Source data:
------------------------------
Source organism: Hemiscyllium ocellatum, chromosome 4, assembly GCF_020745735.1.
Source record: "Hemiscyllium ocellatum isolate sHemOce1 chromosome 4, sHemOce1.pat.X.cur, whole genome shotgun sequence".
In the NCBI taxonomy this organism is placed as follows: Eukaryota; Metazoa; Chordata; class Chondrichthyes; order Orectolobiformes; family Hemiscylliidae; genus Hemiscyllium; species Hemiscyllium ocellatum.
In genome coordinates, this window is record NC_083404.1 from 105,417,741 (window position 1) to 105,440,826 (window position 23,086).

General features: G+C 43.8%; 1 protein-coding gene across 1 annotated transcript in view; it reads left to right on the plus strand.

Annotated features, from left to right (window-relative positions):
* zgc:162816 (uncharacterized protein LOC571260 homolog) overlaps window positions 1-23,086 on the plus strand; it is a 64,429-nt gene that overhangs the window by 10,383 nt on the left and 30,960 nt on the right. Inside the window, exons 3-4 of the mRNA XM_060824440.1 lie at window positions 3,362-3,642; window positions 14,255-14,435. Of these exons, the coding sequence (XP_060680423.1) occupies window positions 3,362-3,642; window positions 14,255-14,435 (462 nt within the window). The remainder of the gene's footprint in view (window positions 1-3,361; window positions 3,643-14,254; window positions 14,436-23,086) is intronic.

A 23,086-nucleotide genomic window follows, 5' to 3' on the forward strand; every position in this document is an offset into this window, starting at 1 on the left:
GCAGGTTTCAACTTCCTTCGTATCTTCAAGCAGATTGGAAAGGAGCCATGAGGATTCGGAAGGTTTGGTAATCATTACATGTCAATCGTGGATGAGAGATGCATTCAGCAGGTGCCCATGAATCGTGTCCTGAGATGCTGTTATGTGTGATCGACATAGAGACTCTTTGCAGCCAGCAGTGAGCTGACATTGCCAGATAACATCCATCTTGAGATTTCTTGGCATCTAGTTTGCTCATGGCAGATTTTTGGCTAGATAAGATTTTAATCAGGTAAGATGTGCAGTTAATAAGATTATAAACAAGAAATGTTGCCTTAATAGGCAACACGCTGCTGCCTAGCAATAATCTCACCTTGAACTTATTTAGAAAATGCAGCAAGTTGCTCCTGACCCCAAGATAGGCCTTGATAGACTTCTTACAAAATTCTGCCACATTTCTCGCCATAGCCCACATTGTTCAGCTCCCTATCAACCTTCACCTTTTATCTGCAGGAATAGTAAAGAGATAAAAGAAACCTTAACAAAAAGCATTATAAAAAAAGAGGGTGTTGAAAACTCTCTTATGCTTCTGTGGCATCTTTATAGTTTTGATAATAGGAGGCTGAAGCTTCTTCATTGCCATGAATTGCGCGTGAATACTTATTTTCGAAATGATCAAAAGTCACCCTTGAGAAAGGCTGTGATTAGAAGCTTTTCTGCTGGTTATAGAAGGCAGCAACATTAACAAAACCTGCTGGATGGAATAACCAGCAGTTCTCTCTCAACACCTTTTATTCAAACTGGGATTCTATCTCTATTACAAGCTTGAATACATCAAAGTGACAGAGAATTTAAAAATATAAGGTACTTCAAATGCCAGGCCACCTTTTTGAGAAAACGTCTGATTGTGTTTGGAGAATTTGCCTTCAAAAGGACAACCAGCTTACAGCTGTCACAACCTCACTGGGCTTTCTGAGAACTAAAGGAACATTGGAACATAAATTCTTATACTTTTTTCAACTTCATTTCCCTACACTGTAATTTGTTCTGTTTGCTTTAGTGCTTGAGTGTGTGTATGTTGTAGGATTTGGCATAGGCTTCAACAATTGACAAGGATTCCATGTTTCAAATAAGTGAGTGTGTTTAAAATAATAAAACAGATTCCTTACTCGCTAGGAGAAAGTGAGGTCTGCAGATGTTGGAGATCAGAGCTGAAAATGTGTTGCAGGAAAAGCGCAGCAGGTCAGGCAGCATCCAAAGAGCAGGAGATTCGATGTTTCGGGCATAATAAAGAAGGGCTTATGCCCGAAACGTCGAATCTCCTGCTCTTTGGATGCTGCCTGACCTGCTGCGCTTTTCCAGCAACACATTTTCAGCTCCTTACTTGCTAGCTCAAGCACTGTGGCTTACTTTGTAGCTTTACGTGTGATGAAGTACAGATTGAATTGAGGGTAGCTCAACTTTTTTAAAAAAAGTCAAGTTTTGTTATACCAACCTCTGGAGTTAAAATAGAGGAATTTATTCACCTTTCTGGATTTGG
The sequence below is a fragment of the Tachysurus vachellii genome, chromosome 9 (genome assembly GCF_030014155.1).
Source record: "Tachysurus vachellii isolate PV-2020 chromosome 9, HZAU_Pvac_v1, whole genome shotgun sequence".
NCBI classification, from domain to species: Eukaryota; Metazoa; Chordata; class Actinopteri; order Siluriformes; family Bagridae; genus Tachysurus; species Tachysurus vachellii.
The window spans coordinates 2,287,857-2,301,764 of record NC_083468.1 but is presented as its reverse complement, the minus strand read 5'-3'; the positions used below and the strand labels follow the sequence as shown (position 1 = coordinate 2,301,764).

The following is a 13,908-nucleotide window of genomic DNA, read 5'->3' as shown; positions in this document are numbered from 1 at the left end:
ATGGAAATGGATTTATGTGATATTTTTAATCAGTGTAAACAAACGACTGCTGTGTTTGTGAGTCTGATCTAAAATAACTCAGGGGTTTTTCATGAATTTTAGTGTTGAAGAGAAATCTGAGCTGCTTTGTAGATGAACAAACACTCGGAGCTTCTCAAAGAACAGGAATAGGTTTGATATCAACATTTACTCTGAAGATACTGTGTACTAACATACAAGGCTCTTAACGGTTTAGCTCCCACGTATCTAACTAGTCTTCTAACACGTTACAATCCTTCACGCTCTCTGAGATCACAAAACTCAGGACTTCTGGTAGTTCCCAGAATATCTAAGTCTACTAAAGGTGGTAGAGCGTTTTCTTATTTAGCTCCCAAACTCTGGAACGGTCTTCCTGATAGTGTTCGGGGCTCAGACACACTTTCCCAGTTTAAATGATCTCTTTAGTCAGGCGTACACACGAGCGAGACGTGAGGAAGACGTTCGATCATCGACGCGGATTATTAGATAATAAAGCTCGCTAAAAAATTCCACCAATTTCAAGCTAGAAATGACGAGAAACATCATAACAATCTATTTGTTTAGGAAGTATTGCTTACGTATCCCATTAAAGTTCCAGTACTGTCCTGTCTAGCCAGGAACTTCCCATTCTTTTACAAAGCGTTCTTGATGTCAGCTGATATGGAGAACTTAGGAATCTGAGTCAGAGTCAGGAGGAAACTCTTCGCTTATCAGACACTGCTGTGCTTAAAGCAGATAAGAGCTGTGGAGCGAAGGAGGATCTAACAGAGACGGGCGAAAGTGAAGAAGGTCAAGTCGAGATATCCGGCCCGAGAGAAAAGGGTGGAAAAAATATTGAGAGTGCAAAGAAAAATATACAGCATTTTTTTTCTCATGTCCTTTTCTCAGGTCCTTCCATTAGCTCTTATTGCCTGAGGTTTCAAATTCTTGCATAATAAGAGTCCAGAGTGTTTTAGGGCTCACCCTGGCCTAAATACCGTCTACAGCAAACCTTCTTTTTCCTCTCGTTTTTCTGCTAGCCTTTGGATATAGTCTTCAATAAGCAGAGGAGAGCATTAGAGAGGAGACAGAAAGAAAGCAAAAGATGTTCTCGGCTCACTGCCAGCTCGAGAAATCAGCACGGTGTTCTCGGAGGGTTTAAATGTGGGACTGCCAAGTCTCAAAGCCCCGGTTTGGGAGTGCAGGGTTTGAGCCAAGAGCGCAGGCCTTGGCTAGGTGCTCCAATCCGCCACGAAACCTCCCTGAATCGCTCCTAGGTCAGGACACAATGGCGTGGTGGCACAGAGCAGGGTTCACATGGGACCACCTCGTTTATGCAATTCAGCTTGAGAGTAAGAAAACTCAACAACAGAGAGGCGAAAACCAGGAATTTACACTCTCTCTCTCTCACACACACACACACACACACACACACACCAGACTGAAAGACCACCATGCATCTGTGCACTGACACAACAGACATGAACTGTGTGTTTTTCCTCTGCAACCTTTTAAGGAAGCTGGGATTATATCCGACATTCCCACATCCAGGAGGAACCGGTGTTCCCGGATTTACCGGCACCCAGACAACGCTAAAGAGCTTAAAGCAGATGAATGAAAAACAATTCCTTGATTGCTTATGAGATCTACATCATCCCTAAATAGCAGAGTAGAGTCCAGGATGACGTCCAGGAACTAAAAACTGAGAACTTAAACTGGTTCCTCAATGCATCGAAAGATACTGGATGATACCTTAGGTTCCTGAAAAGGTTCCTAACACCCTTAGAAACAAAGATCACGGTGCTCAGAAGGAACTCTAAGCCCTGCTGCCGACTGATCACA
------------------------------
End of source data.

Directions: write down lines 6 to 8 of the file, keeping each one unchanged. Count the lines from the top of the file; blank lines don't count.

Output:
Annotated features, from left to right (window-relative positions):
* zgc:162816 (uncharacterized protein LOC571260 homolog) overlaps window positions 1-23,086 on the plus strand; it is a 64,429-nt gene that overhangs the window by 10,383 nt on the left and 30,960 nt on the right. Inside the window, exons 3-4 of the mRNA XM_060824440.1 lie at window positions 3,362-3,642; window positions 14,255-14,435. Of these exons, the coding sequence (XP_060680423.1) occupies window positions 3,362-3,642; window positions 14,255-14,435 (462 nt within the window). The remainder of the gene's footprint in view (window positions 1-3,361; window positions 3,643-14,254; window positions 14,436-23,086) is intronic.

A 23,086-nucleotide genomic window follows, 5' to 3' on the forward strand; every position in this document is an offset into this window, starting at 1 on the left: